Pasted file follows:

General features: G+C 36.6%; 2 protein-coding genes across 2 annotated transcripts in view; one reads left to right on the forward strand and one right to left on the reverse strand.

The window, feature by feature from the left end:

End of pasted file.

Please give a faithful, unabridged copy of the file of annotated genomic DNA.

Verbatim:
General features: G+C 36.6%; 2 protein-coding genes across 2 annotated transcripts in view; one reads left to right on the forward strand and one right to left on the reverse strand.

The window, feature by feature from the left end: